"Careless Whisper" Was George Michael's Miami Moment

What do you hear in your head when you read the word "saxophone"?

It's “Careless Whisper," isn't it?

It’s one of the most iconic saxophone melodies in pop music history. To some, the first four notes alone instantly summon sex, evoking the kind of smoldering passion you’d find in a romance novel or a Hollywood love scene. To others, it’s the cheesiest thing ever recorded, about as ridiculous and tawdry as, well, a romance novel or a Hollywood love scene.

A melody like that can often overshadow the artist. You probably don’t know who Gerry Rafferty is, but you know “Baker Street” when you hear it. But things were different with “Careless Whisper.” After all, how could anything ever overshadow George Michael?

At 53, the pop superstar is gone, a late-in-the-game casualty of the 2016 rash of celebrity deaths. He began his career as the face of squeaky-clean teen pop with the duo Wham! before transitioning into a sex symbol flirting with gospel as a solo artist. In later years, he concentrated on advocating for HIV/AIDS and LGBT issues, both before and after coming out as bisexual.

“Careless Whisper” was his Miami moment. The 1984 song, co-written with Wham! partner Andrew Ridgeley, was his solo debut, catching him at a moment of transition from teen idol to mature heartbreaker. For the track’s video – all-important in the MTV era – they needed a location that matched the light, tropical vibe of the song’s bongo and Spanish-guitar-flecked groove. The Magic City fit perfectly.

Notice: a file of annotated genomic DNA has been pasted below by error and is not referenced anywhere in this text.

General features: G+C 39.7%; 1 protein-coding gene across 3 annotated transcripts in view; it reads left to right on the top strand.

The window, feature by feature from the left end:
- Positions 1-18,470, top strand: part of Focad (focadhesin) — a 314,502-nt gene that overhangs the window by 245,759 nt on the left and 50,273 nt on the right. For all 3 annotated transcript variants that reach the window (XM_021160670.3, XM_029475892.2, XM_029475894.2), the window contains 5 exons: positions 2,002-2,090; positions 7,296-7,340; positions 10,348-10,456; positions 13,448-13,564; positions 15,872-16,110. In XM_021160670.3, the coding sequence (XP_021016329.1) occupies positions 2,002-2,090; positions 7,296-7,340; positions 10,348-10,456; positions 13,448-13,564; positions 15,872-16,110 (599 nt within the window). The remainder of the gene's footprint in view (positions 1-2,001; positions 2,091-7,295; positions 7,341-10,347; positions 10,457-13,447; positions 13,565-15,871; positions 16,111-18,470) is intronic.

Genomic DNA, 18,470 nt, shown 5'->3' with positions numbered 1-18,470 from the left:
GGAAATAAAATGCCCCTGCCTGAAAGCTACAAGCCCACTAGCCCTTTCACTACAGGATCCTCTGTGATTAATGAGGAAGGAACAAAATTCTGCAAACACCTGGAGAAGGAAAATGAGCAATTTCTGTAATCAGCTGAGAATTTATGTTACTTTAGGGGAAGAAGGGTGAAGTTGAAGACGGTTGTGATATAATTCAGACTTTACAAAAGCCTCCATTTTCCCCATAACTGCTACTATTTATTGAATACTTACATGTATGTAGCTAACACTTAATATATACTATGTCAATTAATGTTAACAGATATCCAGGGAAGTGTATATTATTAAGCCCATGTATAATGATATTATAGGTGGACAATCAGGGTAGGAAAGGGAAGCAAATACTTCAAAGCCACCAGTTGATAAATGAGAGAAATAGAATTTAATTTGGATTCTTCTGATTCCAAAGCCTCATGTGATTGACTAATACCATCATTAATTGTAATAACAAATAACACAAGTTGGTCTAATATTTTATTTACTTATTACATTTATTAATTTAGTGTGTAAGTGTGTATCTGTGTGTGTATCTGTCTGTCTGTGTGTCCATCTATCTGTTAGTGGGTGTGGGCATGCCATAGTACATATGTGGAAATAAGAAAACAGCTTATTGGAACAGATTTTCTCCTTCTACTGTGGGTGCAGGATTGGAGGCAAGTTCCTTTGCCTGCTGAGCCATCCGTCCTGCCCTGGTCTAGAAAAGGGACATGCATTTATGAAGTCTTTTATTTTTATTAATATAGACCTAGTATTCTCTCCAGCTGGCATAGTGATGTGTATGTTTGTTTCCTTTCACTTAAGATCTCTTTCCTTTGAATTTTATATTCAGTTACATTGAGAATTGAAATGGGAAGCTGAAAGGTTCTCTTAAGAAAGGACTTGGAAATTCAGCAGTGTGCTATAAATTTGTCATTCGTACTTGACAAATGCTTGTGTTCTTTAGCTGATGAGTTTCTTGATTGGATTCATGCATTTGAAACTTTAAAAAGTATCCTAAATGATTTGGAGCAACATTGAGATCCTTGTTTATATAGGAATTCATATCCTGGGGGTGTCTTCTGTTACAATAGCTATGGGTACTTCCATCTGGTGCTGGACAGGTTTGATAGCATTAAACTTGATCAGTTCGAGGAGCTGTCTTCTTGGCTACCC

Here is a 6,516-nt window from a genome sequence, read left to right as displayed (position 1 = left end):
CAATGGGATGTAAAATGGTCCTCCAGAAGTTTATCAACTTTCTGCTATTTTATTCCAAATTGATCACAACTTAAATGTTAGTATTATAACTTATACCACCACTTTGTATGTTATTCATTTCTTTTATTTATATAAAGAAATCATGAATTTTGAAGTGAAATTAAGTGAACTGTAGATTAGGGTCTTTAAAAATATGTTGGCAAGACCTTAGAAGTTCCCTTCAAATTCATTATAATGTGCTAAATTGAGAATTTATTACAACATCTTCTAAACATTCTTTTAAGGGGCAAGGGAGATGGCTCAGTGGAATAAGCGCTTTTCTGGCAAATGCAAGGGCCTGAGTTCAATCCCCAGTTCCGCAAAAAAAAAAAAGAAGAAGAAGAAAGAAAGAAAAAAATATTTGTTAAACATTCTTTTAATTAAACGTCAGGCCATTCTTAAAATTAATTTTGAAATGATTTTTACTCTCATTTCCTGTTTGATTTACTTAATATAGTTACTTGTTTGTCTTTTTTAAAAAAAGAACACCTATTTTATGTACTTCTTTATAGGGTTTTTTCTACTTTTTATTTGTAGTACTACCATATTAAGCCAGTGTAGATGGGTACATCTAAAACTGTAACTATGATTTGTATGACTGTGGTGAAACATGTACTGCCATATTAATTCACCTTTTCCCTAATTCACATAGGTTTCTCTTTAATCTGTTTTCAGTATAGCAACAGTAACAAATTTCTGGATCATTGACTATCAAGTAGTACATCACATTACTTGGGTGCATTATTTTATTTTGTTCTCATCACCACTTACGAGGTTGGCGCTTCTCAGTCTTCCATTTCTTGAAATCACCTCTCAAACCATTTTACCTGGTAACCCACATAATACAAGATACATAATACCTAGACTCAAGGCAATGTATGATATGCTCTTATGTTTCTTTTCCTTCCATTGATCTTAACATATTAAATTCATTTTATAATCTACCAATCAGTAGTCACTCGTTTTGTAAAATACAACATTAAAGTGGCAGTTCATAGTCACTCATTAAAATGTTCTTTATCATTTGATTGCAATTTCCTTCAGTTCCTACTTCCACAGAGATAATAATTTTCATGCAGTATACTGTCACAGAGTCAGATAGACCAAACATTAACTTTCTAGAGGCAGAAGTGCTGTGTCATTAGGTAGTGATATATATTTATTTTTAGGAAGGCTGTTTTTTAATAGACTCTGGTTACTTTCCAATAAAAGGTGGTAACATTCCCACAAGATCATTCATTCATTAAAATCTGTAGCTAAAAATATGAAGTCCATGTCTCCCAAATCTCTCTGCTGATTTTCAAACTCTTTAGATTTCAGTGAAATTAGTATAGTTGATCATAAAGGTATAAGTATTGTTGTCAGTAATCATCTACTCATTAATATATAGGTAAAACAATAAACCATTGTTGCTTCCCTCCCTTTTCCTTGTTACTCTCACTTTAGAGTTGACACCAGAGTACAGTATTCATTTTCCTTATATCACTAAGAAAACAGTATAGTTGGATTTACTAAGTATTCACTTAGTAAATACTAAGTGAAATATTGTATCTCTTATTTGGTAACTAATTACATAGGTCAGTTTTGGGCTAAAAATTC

Watching the video is like getting a guided tour of the '80s. Notice, for instance, the boombox next to Michael as he and his bae, dressed in a neon-pink shirt, cuddle on a Watson Island dockside. Get a load of his side chick, first seen stepping out of a black Corvette at the beach — Haulover, perhaps? — and later on a yuppie-fied sailing trip. You could almost say it set the stage for Miami Vice.

Of course, not all of “Careless Whisper” is bright and sunny – the song is, after all, a sordid tale of heartbreak and shame in which the singer laments his foolishness and vows never to dance again after spurning his friend. “Guilty feet have got no rhythm,” he croons. The two-timer is left alone when his sweetheart discovers his cheating ways and leaves (in a seaplane, of course). Miami becomes the backdrop for his suffering. Bright lights fade into a lonely sunset skyline, and Michael can’t help but think of his jilted lover as he peers across the horizon at the Freedom Tower. The video ends as he retreats, dejected, into the penthouse of the Grove Towers condominiums.

As far as videos go, it’s no “Thriller,” and it’s nowhere close to Michael’s “Faith.” But it is an unforgettable song, and it links Miami to an unforgettable man. Rest in peace, George. We’ll love you till the end of time.
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Douglas Markowitz is a former music and arts editorial intern for Miami New Times. Born and raised in South Florida, he studied at Sophia University in Tokyo before earning a bachelor's in communications from University of North Florida. He writes freelance about music, art, film, and other subjects.